|Fransen, Steve - WASHINGTON ST UNIV|
|Smith, J - WASHINGTON ST UNIV|
Submitted to: American Society of Agronomy Abstracts
Publication Type: Abstract Only
Publication Acceptance Date: May 26, 2007
Publication Date: October 30, 2007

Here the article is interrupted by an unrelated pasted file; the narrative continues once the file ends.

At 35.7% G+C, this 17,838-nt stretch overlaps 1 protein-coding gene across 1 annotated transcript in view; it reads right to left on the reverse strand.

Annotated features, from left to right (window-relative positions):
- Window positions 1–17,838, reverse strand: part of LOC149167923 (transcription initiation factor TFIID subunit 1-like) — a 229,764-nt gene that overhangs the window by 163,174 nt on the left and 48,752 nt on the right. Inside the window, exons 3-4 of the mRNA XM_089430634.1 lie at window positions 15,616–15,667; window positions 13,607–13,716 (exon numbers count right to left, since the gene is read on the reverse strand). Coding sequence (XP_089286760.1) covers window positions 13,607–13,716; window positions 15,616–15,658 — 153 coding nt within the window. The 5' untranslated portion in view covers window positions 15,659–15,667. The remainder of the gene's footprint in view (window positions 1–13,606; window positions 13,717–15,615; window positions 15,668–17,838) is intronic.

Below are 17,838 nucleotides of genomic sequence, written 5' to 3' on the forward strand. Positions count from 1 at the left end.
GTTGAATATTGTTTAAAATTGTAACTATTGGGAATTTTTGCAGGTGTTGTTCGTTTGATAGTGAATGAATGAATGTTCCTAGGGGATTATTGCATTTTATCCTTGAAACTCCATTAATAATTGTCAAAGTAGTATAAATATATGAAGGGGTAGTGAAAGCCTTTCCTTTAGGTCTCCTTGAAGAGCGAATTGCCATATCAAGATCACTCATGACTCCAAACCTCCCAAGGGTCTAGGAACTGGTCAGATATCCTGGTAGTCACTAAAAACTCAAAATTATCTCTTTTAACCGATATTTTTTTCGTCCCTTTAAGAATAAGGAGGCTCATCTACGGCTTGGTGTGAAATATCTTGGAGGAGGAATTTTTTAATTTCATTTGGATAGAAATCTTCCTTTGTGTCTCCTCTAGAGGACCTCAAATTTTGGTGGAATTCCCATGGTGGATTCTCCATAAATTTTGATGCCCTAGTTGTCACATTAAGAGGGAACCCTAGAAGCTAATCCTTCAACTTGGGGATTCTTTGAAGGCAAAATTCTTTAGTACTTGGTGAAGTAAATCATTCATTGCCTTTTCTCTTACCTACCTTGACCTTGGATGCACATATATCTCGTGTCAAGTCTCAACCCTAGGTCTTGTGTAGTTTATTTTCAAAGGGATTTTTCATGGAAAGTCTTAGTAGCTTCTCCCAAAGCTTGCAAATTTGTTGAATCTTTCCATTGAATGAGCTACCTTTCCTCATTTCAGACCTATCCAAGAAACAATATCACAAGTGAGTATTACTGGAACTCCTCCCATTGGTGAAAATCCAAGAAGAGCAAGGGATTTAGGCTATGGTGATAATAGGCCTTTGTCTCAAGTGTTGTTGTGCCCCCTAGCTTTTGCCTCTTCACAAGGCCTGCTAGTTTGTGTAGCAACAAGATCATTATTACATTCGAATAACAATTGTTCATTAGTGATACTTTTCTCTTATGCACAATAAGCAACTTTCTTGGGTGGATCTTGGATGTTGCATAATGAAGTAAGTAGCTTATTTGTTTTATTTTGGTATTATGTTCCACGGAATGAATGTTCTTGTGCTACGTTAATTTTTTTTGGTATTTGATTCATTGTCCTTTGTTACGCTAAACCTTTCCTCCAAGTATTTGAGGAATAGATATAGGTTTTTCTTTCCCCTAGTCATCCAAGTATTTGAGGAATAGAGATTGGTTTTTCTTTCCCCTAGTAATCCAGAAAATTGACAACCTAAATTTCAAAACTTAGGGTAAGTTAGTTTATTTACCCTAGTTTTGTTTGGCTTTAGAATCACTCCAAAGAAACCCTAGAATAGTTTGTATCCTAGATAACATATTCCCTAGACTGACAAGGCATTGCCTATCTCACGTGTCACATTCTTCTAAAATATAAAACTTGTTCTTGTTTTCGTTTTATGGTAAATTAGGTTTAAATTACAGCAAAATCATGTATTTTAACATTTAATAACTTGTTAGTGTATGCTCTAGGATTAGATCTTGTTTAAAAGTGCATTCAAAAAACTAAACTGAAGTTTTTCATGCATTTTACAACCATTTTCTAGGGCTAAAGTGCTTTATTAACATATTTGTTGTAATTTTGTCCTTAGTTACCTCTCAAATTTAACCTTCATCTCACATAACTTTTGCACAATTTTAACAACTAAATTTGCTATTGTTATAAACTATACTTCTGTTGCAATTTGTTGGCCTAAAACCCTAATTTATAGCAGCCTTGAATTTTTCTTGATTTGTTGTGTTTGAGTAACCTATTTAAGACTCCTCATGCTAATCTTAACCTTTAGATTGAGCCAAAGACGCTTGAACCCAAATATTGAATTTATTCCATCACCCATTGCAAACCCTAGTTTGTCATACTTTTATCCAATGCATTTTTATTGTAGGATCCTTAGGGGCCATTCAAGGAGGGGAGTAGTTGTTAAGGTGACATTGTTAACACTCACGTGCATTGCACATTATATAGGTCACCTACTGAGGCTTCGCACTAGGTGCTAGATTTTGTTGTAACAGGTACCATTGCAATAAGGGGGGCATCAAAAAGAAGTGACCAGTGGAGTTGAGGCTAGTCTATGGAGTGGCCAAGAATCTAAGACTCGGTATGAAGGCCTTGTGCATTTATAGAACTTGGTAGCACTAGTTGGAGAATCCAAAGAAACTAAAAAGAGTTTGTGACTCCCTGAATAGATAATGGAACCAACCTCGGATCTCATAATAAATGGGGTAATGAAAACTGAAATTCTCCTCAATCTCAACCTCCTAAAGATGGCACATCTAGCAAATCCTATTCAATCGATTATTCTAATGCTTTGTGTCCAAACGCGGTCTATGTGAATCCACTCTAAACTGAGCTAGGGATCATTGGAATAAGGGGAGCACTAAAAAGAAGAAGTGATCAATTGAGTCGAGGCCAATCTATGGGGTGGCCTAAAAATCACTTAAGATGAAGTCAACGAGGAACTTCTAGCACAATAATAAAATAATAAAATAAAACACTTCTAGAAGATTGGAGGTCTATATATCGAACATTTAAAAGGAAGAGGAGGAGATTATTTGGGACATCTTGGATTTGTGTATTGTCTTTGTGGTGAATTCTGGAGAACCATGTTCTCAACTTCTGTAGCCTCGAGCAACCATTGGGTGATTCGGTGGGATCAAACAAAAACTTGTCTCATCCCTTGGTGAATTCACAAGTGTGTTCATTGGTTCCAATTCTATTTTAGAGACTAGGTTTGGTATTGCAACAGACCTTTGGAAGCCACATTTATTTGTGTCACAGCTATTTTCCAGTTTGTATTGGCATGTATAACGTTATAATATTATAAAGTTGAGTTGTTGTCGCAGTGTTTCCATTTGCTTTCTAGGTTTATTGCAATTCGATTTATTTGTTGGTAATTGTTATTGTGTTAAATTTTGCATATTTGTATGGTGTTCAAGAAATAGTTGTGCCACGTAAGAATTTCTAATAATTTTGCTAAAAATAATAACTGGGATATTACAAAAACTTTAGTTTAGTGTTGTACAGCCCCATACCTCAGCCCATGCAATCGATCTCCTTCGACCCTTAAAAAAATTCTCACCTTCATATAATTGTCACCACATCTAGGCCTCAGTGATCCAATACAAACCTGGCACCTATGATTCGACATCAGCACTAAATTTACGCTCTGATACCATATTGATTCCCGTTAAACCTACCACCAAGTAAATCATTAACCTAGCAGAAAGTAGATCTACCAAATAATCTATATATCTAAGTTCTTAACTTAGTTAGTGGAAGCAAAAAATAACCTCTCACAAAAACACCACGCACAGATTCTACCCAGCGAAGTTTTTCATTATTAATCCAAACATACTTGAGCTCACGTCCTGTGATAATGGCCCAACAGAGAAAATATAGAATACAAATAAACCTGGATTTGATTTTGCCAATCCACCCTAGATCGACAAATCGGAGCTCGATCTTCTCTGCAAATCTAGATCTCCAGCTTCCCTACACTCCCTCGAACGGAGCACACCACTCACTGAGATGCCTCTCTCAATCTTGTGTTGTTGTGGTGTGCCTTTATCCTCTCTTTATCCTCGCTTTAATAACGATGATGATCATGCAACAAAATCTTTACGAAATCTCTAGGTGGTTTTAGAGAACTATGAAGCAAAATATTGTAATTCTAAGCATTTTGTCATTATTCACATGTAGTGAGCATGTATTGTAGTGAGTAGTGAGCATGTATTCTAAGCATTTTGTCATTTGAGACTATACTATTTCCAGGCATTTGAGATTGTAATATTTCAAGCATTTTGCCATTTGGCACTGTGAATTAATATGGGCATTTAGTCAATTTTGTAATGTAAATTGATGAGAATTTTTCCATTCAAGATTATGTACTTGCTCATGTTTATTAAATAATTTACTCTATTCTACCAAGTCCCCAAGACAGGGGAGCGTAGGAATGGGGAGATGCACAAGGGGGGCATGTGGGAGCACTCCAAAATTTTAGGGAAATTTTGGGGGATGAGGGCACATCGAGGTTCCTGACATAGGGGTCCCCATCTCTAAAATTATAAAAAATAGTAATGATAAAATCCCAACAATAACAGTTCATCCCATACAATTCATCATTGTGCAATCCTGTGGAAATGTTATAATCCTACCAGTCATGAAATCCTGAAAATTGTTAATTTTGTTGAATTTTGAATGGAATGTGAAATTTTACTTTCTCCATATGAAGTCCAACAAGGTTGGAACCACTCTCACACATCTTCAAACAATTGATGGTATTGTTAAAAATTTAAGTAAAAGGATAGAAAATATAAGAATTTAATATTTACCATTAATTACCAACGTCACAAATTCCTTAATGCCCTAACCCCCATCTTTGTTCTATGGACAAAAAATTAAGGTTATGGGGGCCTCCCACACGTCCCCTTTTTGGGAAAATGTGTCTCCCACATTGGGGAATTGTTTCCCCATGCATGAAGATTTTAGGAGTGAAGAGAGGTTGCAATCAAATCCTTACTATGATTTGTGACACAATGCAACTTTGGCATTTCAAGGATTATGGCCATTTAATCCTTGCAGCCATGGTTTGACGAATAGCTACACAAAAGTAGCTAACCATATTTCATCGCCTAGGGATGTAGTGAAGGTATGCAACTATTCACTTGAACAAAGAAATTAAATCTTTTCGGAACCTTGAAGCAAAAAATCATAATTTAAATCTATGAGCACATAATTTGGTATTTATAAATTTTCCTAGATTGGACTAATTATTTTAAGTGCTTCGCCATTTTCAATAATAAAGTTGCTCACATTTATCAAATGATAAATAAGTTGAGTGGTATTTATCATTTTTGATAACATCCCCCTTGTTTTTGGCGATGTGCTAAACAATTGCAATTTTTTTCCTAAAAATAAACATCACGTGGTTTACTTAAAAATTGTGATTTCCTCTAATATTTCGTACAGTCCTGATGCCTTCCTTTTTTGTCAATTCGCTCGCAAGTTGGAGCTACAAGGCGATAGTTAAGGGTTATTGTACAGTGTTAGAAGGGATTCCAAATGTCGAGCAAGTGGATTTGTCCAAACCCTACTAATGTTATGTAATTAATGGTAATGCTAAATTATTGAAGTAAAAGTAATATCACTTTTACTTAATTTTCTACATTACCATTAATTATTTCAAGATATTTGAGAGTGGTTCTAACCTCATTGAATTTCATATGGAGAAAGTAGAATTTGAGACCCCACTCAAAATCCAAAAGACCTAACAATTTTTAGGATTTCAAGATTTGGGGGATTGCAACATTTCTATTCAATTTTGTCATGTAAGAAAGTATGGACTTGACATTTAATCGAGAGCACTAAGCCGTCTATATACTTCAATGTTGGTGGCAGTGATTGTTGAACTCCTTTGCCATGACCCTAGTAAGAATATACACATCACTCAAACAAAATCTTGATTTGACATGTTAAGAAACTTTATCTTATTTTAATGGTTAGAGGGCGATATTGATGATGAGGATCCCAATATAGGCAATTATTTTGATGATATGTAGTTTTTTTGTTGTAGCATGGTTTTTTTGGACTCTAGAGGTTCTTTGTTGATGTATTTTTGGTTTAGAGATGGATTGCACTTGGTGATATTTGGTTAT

Citation: Collins, H.P., Fransen, S., Smith, J.L. 2007. Carbon Sequestration under Irrigated Switchgrass Production. American Society Agronomy Abstracts, 2007 International Meetings, New Orleans, LA, Nov 4-8, 2007, on CD, © Copyright 2007, ASA-CSSA-SSSA.I Technical Abstract: Innovative strategies to mitigate threats of global climate change warrant evaluation of crops capable of producing high biomass for both energy generation and promotion of soil organic matter through C sequestration. Bioenergy crops have the potential to reduce the rate of atmospheric CO2 enrichment as well as supply a portion of U.S. energy needs. Perennial herbaceous plants (e.g. switchgrass) have been shown to improve soil quality, enhance nutrient cycling, improve wildlife habitat and sequester C. However, none of this work has been conducted in the PNW. With the increased likelihood of a bio-based energy industry being created in the Columbia Basin of Eastern WA (proposed 115-M L biodiesel and 1100–M L of ethanol facilities), we initiated research (2003) on the production of oilseeds and biomass crops and are just now evaluating secondary benefits of environmental improvement through C sequestration and removal of soil nutrients. Above ground biomass annual yields averaged 20.4 16.9 and 14.5 Mg dry matter ha-1 for the Kanlow, Shawnee, and Cave in Rock varieties, respectively. The cumulative export of C and N from the field at harvest averaged 15.2 Mg C ha-1 and 427 kg N ha-1 among varieties over two years of production. Root biomass produced after three seasons averaged 9.2 Mg ha-1 to a depth of 1-m, with an estimated C pool of 4.1 Mg C ha-1 m-1. On average 24% (~1.8 Mg C ha-1) of the soil C has been derived from the inclusion of switchgrass.